It should be a required lesson in every classroom. High School and College

      Reply
  7. Matt @ The Resume Gap

    I love this example! I’ve seen it too many times: colleagues feeling like they want or need to make a change (often to less stressful and more meaningful but lower-paying work) but who are trapped by their high incomes. Living economically isn’t just about quitting work forever. It’s about options!

    Reply
    1. Apathy Ends Post author

      Its a great lesson, and while quitting forever is great options like this can bridge the gap between now and that magical day.

      Reply
  8. Andrew @ Dollar After Dollar

    I wish more HR departments would at least acknowledge this with their employees. Heck, I wish they would give the same example in high schools and college!

    It’s a great way to think about spending. The more you consume, the tighter the chokehold is on your freedom. Consumption beyond your means makes it that much harder to do what you love, while spending time with the ones you love.

    Cheers!

    Andrew

    Reply
    1. Apathy Ends Post author

      Thanks for the comment Andrew

      Definetely need to push this message out and make it the norm as the opposite is today.

      Reply
  9. Mr. RIP

    Totally agree with the equation “smart = giving yourself more options”
    I recommend you to watch a nice TED talk named “An equation for intelligence” by Alex Wissner-Gross 🙂

    Reply
    1. Apathy Ends Post author

      Will definetely check it out – thanks for the tip.

      Reply
  10. Mr. Groovy

    Let’s see…stay in a job a hate so I can drive a beamer or move to a job I’ll probably love but pays less? The choice is so crystal clear today. But when I was 25, I probably would have went with the beamer. Sigh. Thanks for sharing this kernel of wisdom, AE. And Merry Christmas, my friend.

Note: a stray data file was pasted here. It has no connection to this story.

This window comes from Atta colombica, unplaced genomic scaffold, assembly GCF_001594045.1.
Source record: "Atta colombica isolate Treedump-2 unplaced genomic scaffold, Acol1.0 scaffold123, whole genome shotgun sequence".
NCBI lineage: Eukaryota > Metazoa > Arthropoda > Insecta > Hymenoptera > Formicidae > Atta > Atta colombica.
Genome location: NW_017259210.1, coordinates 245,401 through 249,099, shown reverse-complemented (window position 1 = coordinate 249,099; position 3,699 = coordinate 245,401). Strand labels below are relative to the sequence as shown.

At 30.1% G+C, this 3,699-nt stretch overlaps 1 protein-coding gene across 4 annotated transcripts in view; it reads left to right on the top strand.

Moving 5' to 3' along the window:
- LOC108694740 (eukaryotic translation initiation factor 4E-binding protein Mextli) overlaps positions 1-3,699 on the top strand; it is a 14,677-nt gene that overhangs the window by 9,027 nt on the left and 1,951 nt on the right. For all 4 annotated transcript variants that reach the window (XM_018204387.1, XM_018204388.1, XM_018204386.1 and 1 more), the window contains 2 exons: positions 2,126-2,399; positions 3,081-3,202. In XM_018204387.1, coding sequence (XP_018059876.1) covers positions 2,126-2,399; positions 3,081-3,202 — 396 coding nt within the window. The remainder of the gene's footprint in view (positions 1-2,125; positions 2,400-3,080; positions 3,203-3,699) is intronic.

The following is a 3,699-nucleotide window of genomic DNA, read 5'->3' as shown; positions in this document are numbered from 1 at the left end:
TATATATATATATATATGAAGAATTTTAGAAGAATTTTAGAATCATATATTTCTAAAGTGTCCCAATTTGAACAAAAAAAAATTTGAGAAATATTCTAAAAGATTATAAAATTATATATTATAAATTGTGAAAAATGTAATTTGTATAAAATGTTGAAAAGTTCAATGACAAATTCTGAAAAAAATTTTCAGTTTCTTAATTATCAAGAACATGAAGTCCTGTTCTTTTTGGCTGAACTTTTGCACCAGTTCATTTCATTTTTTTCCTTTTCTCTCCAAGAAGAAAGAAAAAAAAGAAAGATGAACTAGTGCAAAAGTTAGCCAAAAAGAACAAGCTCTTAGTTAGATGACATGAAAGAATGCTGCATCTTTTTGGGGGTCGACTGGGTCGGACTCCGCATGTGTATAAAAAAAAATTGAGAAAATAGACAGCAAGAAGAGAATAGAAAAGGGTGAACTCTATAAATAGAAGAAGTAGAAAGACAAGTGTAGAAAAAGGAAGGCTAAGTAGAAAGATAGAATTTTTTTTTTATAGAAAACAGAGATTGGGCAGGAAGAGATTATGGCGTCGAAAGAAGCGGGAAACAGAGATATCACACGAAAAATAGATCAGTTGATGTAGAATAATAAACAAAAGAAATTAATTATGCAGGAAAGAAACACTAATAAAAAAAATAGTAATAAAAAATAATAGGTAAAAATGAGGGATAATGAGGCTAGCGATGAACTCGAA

Reply
    1. Apathy Ends Post author

      Thanks Mr Groovy – thanks for the comment

      Thankfully I never went down the crazy expensive car path, but did go to Happy Hour and Lunch 3-4 times per week for awhile. Cant believe how much $ I wasted doing crap that didn’t create any memories.

      Reply
  11. Laurie @thefrugalfarmer

    I love that your employer had the guts to give this message at work. It has to be said, and most people still seem to be afraid to broach the subject. We were that 25-year-old guy for years, always thinking that a boost in income would make our money situation more bearable. It truly never occurred to us that WE were at the root of our massive debt and paycheck-to-paycheck living. We were both raised that some people were born to be rich, and others to be poor, and that individuals had no control over the situation. When we finally found PF blogs and learned differently, it changed our lives. Great post!

    Reply
  12. Rajkumar

    Hi Mate,

    Yeah, I agree with you one somethings. I’m more like a man who wants to live the life the way I want, and I exactly did that. I left my high paying job then started my small company (No body liked my idea of leaving a high paying job to start a small firm). I opened more options for myself as I always have to fear my boss or get fired. I’m a happy man as of now I’m making ten times more than my job has offered me.
    Thank you for sharing valuable information.

    Reply
  13. [email protected]

    The longer you outspend your income, the deeper hole you will be in. i’m very much impressed with your last line. Seriously it’s a wonderful advice that one can ever get, as usual many people don’t listen to free advice but this is something which everyone should listen to. Also thanks for the easy to understand (lol) example, such notices are being ignored nowadays everywhere, it’s sad to see that people have no respect or care towards other’s choice/notice/decision.

    Reply
  14. Ty

    I love this.

    I’ve been in a spot where I couldn’t afford to leave a job I HATED simply because it paid well and I’d grown accustomed to the $$$. What a stupid, self inflicted wound that was.

    Good job to your HR person!

    Reply
  15. J
    Jillena

    It takes Everything in me not to take staff aside and ask them Why they haven’t set up a 401K yet! I talk to all of them about what is available and really encourage them to step it up, but some of them didn’t even sign up for a pension when they were first here. It’s a struggle to get people to listen to even the basics. I am so glad you posted this, I can see know they need an illustration!

    Reply